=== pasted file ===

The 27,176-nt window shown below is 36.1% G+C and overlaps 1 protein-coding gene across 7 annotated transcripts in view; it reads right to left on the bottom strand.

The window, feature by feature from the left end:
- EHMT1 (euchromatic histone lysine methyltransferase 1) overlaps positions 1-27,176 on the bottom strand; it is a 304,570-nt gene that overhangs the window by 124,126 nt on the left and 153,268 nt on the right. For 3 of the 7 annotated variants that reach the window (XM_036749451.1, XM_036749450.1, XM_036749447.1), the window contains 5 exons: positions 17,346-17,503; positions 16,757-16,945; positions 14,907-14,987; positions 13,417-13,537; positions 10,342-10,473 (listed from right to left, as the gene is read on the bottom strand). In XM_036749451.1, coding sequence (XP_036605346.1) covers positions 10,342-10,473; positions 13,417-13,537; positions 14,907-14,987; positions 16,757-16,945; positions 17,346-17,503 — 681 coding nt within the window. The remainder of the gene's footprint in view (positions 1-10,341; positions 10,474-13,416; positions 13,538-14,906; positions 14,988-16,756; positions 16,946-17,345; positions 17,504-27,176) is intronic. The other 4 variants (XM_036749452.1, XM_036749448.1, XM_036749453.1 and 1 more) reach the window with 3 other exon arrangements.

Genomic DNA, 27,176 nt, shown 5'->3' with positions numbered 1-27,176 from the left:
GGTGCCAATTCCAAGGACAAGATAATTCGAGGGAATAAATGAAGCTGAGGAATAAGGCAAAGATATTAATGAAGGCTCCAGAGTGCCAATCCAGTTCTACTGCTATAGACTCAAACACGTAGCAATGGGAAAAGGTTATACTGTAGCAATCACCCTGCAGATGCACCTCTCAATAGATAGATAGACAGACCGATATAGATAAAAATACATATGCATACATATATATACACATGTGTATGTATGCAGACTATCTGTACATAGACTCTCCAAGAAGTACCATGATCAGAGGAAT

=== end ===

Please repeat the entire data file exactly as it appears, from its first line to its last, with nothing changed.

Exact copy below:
The 27,176-nt window shown below is 36.1% G+C and overlaps 1 protein-coding gene across 7 annotated transcripts in view; it reads right to left on the bottom strand.

The window, feature by feature from the left end:
- EHMT1 (euchromatic histone lysine methyltransferase 1) overlaps positions 1-27,176 on the bottom strand; it is a 304,570-nt gene that overhangs the window by 124,126 nt on the left and 153,268 nt on the right. For 3 of the 7 annotated variants that reach the window (XM_036749451.1, XM_036749450.1, XM_036749447.1), the window contains 5 exons: positions 17,346-17,503; positions 16,757-16,945; positions 14,907-14,987; positions 13,417-13,537; positions 10,342-10,473 (listed from right to left, as the gene is read on the bottom strand). In XM_036749451.1, coding sequence (XP_036605346.1) covers positions 10,342-10,473; positions 13,417-13,537; positions 14,907-14,987; positions 16,757-16,945; positions 17,346-17,503 — 681 coding nt within the window. The remainder of the gene's footprint in view (positions 1-10,341; positions 10,474-13,416; positions 13,538-14,906; positions 14,988-16,756; positions 16,946-17,345; positions 17,504-27,176) is intronic. The other 4 variants (XM_036749452.1, XM_036749448.1, XM_036749453.1 and 1 more) reach the window with 3 other exon arrangements.

Genomic DNA, 27,176 nt, shown 5'->3' with positions numbered 1-27,176 from the left:
GGTGCCAATTCCAAGGACAAGATAATTCGAGGGAATAAATGAAGCTGAGGAATAAGGCAAAGATATTAATGAAGGCTCCAGAGTGCCAATCCAGTTCTACTGCTATAGACTCAAACACGTAGCAATGGGAAAAGGTTATACTGTAGCAATCACCCTGCAGATGCACCTCTCAATAGATAGATAGACAGACCGATATAGATAAAAATACATATGCATACATATATATACACATGTGTATGTATGCAGACTATCTGTACATAGACTCTCCAAGAAGTACCATGATCAGAGGAAT